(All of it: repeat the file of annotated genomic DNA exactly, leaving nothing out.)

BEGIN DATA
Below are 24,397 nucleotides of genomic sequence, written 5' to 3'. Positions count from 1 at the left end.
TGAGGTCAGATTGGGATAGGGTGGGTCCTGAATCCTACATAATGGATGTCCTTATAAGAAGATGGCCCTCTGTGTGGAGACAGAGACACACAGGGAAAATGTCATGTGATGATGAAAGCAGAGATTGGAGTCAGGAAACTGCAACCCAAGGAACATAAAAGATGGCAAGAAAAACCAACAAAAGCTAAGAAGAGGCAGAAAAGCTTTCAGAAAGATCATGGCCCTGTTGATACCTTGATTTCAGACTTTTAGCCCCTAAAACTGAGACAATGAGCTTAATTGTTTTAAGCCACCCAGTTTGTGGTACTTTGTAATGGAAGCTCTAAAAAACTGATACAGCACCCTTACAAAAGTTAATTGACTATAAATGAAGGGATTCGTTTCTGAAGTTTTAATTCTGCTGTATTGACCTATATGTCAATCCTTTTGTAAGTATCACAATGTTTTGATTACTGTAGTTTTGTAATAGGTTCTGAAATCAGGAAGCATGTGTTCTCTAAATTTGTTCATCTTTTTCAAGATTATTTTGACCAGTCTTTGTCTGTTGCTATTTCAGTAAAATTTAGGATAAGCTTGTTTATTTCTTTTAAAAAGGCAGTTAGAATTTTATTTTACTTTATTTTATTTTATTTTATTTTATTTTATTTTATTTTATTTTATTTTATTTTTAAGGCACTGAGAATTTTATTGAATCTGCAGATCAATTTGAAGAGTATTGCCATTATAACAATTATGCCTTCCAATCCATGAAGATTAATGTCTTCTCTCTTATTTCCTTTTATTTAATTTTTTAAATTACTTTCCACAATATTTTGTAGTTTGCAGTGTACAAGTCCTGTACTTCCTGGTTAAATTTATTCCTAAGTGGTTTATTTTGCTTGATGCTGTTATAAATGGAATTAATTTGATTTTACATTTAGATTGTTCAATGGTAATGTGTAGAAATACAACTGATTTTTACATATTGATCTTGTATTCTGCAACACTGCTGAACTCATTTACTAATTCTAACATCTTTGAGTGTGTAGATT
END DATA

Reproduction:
Below are 24,397 nucleotides of genomic sequence, written 5' to 3'. Positions count from 1 at the left end.
TGAGGTCAGATTGGGATAGGGTGGGTCCTGAATCCTACATAATGGATGTCCTTATAAGAAGATGGCCCTCTGTGTGGAGACAGAGACACACAGGGAAAATGTCATGTGATGATGAAAGCAGAGATTGGAGTCAGGAAACTGCAACCCAAGGAACATAAAAGATGGCAAGAAAAACCAACAAAAGCTAAGAAGAGGCAGAAAAGCTTTCAGAAAGATCATGGCCCTGTTGATACCTTGATTTCAGACTTTTAGCCCCTAAAACTGAGACAATGAGCTTAATTGTTTTAAGCCACCCAGTTTGTGGTACTTTGTAATGGAAGCTCTAAAAAACTGATACAGCACCCTTACAAAAGTTAATTGACTATAAATGAAGGGATTCGTTTCTGAAGTTTTAATTCTGCTGTATTGACCTATATGTCAATCCTTTTGTAAGTATCACAATGTTTTGATTACTGTAGTTTTGTAATAGGTTCTGAAATCAGGAAGCATGTGTTCTCTAAATTTGTTCATCTTTTTCAAGATTATTTTGACCAGTCTTTGTCTGTTGCTATTTCAGTAAAATTTAGGATAAGCTTGTTTATTTCTTTTAAAAAGGCAGTTAGAATTTTATTTTACTTTATTTTATTTTATTTTATTTTATTTTATTTTATTTTATTTTATTTTATTTTTAAGGCACTGAGAATTTTATTGAATCTGCAGATCAATTTGAAGAGTATTGCCATTATAACAATTATGCCTTCCAATCCATGAAGATTAATGTCTTCTCTCTTATTTCCTTTTATTTAATTTTTTAAATTACTTTCCACAATATTTTGTAGTTTGCAGTGTACAAGTCCTGTACTTCCTGGTTAAATTTATTCCTAAGTGGTTTATTTTGCTTGATGCTGTTATAAATGGAATTAATTTGATTTTACATTTAGATTGTTCAATGGTAATGTGTAGAAATACAACTGATTTTTACATATTGATCTTGTATTCTGCAACACTGCTGAACTCATTTACTAATTCTAACATCTTTGAGTGTGTAGATT